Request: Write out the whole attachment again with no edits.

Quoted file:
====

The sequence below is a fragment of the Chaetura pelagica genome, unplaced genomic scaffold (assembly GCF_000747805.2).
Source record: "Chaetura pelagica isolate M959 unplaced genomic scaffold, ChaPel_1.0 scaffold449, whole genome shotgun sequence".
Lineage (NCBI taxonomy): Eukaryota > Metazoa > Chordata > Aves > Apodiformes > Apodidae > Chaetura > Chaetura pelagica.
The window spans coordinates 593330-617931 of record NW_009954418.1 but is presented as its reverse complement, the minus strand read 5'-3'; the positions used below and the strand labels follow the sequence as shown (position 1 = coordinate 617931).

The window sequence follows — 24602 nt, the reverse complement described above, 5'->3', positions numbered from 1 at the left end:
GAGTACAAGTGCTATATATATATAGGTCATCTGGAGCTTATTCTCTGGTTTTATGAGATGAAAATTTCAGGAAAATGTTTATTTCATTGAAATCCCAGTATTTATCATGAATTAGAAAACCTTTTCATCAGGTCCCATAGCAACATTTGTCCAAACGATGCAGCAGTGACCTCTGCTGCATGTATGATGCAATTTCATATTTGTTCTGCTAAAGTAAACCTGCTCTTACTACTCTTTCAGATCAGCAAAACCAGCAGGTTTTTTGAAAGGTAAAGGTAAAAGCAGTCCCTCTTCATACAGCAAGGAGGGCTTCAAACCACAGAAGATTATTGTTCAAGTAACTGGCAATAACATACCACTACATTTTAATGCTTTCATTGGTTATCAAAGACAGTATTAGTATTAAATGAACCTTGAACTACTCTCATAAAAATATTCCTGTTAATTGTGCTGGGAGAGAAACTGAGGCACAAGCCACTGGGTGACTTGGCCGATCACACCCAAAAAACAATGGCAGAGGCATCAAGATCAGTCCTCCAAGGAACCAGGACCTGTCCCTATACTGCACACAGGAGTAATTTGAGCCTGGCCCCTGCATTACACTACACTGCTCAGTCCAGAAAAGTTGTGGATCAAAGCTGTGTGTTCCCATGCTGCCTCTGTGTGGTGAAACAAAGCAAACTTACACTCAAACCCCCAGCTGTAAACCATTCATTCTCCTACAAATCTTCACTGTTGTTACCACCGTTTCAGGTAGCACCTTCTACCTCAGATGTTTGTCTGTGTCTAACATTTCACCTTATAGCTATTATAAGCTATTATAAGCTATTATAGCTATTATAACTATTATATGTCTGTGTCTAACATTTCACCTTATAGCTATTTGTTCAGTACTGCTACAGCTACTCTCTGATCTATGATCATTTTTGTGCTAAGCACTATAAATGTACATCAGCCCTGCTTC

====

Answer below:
The sequence below is a fragment of the Chaetura pelagica genome, unplaced genomic scaffold (assembly GCF_000747805.2).
Source record: "Chaetura pelagica isolate M959 unplaced genomic scaffold, ChaPel_1.0 scaffold449, whole genome shotgun sequence".
Lineage (NCBI taxonomy): Eukaryota > Metazoa > Chordata > Aves > Apodiformes > Apodidae > Chaetura > Chaetura pelagica.
The window spans coordinates 593330-617931 of record NW_009954418.1 but is presented as its reverse complement, the minus strand read 5'-3'; the positions used below and the strand labels follow the sequence as shown (position 1 = coordinate 617931).

The window sequence follows — 24602 nt, the reverse complement described above, 5'->3', positions numbered from 1 at the left end:
GAGTACAAGTGCTATATATATATAGGTCATCTGGAGCTTATTCTCTGGTTTTATGAGATGAAAATTTCAGGAAAATGTTTATTTCATTGAAATCCCAGTATTTATCATGAATTAGAAAACCTTTTCATCAGGTCCCATAGCAACATTTGTCCAAACGATGCAGCAGTGACCTCTGCTGCATGTATGATGCAATTTCATATTTGTTCTGCTAAAGTAAACCTGCTCTTACTACTCTTTCAGATCAGCAAAACCAGCAGGTTTTTTGAAAGGTAAAGGTAAAAGCAGTCCCTCTTCATACAGCAAGGAGGGCTTCAAACCACAGAAGATTATTGTTCAAGTAACTGGCAATAACATACCACTACATTTTAATGCTTTCATTGGTTATCAAAGACAGTATTAGTATTAAATGAACCTTGAACTACTCTCATAAAAATATTCCTGTTAATTGTGCTGGGAGAGAAACTGAGGCACAAGCCACTGGGTGACTTGGCCGATCACACCCAAAAAACAATGGCAGAGGCATCAAGATCAGTCCTCCAAGGAACCAGGACCTGTCCCTATACTGCACACAGGAGTAATTTGAGCCTGGCCCCTGCATTACACTACACTGCTCAGTCCAGAAAAGTTGTGGATCAAAGCTGTGTGTTCCCATGCTGCCTCTGTGTGGTGAAACAAAGCAAACTTACACTCAAACCCCCAGCTGTAAACCATTCATTCTCCTACAAATCTTCACTGTTGTTACCACCGTTTCAGGTAGCACCTTCTACCTCAGATGTTTGTCTGTGTCTAACATTTCACCTTATAGCTATTATAAGCTATTATAAGCTATTATAGCTATTATAACTATTATATGTCTGTGTCTAACATTTCACCTTATAGCTATTTGTTCAGTACTGCTACAGCTACTCTCTGATCTATGATCATTTTTGTGCTAAGCACTATAAATGTACATCAGCCCTGCTTC